Fredriksdal

Located on the higher plain of Helsingborg, Fredriksdal is one of the largest open-air museums in Sweden and not to be missed! Truth be told, it was BAKING that day but we still got to experience the botanical gardens (including the magnificent rose garden), historical vegetable and herb gardens, historical buildings and the well preserved town quarter which is now a museum - all of which we loved! 

I was particularly taken by the Grafiska Museet - the largest working graphic museum in the Nordics (the shop is great too!) and the Trädgårdscafé which sells the best cakes! 

If you visit Fredriksdal, keep an eye on the daily schedules and calendar for guided walks, forest bathing and various talks. I'm looking forward to returning on a cooler day! 

Back in the centre of town, Dunkers Kulturhus features an excellent exhibitions calendar and is child friendly too! 

Dine out at Sillen & Makrillen

It’s almost impossible to dine closer to the sea than at my favourite Helsingborg restaurant Sillen & Makrillen. Located right over the water, it offers dreamy views of the Öresund strait. Tuck into a variety of seasonal dishes (I loved my white asparagus with locally foraged mushrooms) and a variety of fish dishes fresh from the sea. Yum! 

PS this place is also great in winter when the sea shows it's rough and wild side! 

Other restaurants worthy of a mention include Vass Restaurang & Bar and KOL & Cocktails

Day 2: Explore the surrounding area: 

On the second day, we decided to explore Helsingborg's surroundings - there is so much to see and do that you could spend several days taking it all in. We got around using e-bikes from the Travel Shop which are so much fun but not for the faint hearted! We were licking along, winding our way down county lanes and up steep hills without breaking into a bead of sweat and it was over 30 degrees celsius! A word of warning -  wear a helmet, take your time getting used to it and be careful in town!

Our first stop was Ödåkra Spritfabriken which is around 11km from the city centre. Built in 1897, the historical building served as a spirit distillery for a century and was recently taken over by multi-artist Andreas Wargenbrant who has transformed it into a creative space for arts, fashion, homeware and food.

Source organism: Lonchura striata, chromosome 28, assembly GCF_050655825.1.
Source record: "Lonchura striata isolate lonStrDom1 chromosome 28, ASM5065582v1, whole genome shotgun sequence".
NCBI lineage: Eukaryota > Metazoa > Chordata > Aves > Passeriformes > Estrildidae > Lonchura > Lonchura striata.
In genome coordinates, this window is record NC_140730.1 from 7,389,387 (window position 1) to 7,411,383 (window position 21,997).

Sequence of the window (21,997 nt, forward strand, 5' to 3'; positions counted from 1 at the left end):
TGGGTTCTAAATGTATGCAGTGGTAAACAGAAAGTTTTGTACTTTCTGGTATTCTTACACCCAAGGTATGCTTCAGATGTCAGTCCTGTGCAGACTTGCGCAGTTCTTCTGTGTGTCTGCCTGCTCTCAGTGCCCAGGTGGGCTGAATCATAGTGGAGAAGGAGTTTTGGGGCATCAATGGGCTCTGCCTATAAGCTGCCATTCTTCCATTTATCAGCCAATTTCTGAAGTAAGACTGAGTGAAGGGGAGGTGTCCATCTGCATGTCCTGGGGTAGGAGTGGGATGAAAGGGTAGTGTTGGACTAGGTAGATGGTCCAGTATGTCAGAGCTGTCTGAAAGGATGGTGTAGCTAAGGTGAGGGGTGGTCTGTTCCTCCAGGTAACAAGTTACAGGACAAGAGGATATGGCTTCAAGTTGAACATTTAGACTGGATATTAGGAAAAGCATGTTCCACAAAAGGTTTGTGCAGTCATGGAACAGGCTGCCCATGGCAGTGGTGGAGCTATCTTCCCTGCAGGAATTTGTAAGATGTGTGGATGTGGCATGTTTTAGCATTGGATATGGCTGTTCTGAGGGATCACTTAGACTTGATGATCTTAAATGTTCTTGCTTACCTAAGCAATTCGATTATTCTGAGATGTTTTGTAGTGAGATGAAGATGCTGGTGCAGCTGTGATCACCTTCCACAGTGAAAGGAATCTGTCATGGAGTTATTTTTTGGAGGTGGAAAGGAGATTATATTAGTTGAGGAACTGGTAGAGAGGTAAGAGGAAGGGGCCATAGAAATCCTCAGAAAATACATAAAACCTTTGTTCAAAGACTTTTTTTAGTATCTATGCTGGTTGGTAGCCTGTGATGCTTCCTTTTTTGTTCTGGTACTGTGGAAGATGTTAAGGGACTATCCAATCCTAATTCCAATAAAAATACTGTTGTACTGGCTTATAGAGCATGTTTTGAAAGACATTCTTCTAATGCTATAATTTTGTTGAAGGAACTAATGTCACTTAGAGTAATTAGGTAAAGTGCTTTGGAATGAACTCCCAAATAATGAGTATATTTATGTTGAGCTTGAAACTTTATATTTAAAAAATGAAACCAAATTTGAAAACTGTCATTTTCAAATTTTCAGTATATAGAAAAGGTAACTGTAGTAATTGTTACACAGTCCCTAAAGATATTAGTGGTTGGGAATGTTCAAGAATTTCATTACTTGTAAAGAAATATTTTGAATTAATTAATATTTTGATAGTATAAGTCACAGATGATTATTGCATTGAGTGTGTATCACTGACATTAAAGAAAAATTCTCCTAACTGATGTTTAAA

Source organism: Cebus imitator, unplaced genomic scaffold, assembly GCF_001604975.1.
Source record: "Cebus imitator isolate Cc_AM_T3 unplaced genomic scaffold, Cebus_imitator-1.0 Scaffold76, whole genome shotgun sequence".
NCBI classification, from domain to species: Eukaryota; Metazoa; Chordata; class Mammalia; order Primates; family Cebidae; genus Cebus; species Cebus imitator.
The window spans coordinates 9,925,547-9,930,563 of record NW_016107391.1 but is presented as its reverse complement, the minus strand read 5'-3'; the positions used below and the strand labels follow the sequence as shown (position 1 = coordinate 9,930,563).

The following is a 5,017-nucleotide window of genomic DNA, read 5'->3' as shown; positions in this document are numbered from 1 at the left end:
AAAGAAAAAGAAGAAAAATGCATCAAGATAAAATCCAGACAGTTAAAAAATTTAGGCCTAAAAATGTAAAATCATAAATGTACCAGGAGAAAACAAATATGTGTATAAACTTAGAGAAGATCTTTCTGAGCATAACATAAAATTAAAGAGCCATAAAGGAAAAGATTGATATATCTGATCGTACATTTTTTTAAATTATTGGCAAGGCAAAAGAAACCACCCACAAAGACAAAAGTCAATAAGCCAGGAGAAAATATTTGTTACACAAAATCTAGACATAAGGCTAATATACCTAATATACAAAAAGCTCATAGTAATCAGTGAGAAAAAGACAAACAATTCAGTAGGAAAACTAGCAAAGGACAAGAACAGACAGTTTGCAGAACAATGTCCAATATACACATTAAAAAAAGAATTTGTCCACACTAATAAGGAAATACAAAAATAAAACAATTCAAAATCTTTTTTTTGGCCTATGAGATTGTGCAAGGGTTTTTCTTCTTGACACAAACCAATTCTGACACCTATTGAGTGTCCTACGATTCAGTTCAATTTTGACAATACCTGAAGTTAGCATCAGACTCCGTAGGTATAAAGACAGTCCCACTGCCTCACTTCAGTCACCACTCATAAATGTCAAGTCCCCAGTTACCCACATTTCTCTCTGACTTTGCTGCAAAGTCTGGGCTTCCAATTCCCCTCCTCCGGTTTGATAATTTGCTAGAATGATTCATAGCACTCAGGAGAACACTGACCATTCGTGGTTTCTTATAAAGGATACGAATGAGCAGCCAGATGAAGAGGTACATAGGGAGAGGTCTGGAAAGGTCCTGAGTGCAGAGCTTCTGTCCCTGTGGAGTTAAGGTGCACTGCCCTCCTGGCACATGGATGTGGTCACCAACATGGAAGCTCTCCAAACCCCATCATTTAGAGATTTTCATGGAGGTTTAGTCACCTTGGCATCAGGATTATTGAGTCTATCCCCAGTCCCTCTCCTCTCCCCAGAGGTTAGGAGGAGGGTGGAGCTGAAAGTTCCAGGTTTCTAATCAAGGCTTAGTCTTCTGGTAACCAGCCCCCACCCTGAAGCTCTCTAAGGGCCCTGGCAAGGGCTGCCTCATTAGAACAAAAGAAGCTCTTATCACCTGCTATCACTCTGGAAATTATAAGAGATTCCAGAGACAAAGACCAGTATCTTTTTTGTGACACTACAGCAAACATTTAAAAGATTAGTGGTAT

Enjoy browsing the shops (which include florist, antique and retro, clothing and homeware stores, then tuck into lunch at Italian restaurant Pappa Piada. It's famous for its piada - a thin Italian flatbread typically prepared in the Romagna region of Italy - but I have to say, the calamari was the best I've had! Afterwards, enjoy an artisanal beer at brewery Ødakra Brygghus

Wine tasting at Lottenlund Estate

Having tasted the local beer, it would have been rude not to sample the wine too. After all, did you know that Southern Sweden is pipped to gradually become a force to be reckoned with on the global wine scene? We whizzed down the country lanes to Lottenlund Estate vineyard to find out more. 

Make sure you book a tour in advance with the knowledgeable founder Tina Berthelsen. Inspired by a trip to Tuscany, Tina and her partner planted 30,000 vines in 2010, and today Lottenlund Estate produces white, rosé and red wine - all of which are available to taste. The Solaris grape is a fairly sour, so the wine is best paired with the right food - something which local chefs are extremely adept! 

Sofiero
On the way back to Helsingborg, stop in at Sofiero. The old royal summer residence features a magnificent palace and a beautiful park with views over the Öresund strait. Keep an eye out for seasonal events including light shows, Christmas markets, the rhododendron festival and summer dahlias as well as concerts and other special events. 

Wallåkra Stenkärlsfabrik
Fancy trying your hand at pottery? My daughters and I absolutely love Wallåkra Stenskärlsfabrik. Located a short 15 minute direct train ride from Helsingborg city centre, it's a perfect place to spend an afternoon. 

Book yourself in for a session on a pottery wheel and make your own creations using clay from the grounds before browsing the shop and enjoying a 'fika' (coffee and cake) in the cafe (the food in the restaurant is also excellent). Finish off by following the stream through the woods for an afternoon stroll in the steps of dinosaurs some 180 million years before!  


Phew, this guide turned out to be longer than I thought - and there's a lot to take in, I know. But I hope it will inspire you to visit Helsingborg one day! Please do share it with friends who might also feel inspired! 

If you're looking to combine Helsingborg with other places on your Scandinavian tour, it's well worth taking the 20-minute ferry-ride to Helsingør to explore the picturesque Danish town and magnificent Kronborg castle (home to Hamlet). Copenhagen and Malmö are also nearby. Four cities, two countries - one trip! 

I've tried to cover as much as possible in this guide, but there are so many other things to do in Helsingborg and the surrounding areas. If you have more tips to share - please fire away in the comment section below! 

A huge thank you to Evelina from Visit Helsingborg who shared her local knowledge with us and helped to book some of the places on our itinerary. It was a truly memorable weekend and we can't wait to come back with the girls (not least to visit 'Farmor' (Granny)!). 

Niki